Research has revealed that drinking coffee could lead to an “immediate” reduction in the risk of diabetes.
Increasing coffee intake by more than one cup a day has been linked to an 11% lower risk of developing Type 2 diabetes over the next four years.
However, cutting coffee consumption by at least one cup had the opposite effect, raising the diabetes risk by 17%.
The Harvard School of Public Health researchers discovered that people drinking three cups or more were 37% less likely to develop Type 2 diabetes than those consuming one cup or less.
The study involved some 124,000 men and women, and adds to previous evidence linking coffee with protection from diabetes.
The researchers analysed the results of three large US diet and lifestyle investigations involving health professionals: the Nurses’ Health Study, the Nurses’ Health Study II, and the Health Professionals Follow-Up Study.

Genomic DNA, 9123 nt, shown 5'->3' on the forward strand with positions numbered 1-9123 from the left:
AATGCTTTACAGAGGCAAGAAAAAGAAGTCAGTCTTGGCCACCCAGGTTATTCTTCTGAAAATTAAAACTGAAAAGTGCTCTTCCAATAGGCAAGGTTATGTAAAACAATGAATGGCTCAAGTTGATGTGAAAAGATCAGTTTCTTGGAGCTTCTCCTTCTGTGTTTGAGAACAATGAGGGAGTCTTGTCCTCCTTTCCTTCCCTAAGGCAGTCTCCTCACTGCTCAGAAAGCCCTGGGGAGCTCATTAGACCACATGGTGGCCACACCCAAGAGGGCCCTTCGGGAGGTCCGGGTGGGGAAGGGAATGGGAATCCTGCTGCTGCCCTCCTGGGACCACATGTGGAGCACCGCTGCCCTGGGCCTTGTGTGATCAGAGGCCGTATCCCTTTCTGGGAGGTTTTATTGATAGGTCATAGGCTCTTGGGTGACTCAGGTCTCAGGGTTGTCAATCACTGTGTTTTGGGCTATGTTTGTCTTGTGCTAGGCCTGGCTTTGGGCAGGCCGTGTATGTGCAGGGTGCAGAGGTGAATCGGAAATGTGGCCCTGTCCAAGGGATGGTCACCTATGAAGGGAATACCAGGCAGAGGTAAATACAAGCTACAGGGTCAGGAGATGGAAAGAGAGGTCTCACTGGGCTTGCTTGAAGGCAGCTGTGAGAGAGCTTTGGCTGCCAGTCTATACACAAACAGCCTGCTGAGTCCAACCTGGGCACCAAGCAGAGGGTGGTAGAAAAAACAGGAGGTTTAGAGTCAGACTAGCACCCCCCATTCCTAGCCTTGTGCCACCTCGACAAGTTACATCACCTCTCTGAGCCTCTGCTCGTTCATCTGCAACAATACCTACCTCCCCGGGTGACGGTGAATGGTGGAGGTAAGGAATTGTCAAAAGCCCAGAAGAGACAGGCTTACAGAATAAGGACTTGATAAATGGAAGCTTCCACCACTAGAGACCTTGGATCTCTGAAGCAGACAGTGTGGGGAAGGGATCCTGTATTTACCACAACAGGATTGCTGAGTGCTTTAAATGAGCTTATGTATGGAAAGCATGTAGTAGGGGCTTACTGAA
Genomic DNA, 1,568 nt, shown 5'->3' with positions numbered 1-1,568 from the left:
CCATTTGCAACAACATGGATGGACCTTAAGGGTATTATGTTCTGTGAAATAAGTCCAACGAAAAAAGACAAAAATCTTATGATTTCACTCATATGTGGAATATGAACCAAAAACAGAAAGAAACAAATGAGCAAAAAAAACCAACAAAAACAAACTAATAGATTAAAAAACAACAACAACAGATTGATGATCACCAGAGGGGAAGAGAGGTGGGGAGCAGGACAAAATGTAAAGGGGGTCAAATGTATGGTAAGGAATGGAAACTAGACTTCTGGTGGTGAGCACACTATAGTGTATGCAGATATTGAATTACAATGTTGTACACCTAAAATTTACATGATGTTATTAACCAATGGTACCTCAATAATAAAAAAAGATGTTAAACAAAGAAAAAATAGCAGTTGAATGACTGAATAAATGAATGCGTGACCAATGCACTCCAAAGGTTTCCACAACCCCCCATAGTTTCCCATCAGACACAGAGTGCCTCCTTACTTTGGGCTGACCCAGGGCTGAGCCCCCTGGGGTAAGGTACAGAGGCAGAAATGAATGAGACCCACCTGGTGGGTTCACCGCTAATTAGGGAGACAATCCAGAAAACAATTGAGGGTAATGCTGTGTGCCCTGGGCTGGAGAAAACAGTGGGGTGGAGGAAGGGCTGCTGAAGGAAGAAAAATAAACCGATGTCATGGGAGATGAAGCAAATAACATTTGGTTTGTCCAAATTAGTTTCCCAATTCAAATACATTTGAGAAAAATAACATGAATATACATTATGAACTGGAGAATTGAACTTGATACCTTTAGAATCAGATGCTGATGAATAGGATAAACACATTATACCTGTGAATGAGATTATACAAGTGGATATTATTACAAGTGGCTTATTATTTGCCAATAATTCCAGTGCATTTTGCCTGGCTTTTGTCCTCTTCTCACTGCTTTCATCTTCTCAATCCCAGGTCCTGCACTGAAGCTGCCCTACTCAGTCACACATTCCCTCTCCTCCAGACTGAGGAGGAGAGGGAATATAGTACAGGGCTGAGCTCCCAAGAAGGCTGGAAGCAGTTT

The diets of the participants were assessed every four years by a questionnaire to identify those who developed Type 2 diabetes, with a total of 7,269 cases of diabetes recorded.
The study authors wrote in the journal Diabetologia: “The findings of the current study […] demonstrate that change in coffee consumption is associated with both immediate and long-term diabetes risk.
“Changes in coffee consumption habits appear to affect diabetes risk in a relatively short amount of time.”
Over two million people in the UK have been diagnosed with Type 2 diabetes, which is caused by the body producing too little insulin or failing to respond to the hormone properly, raising blood sugar levels.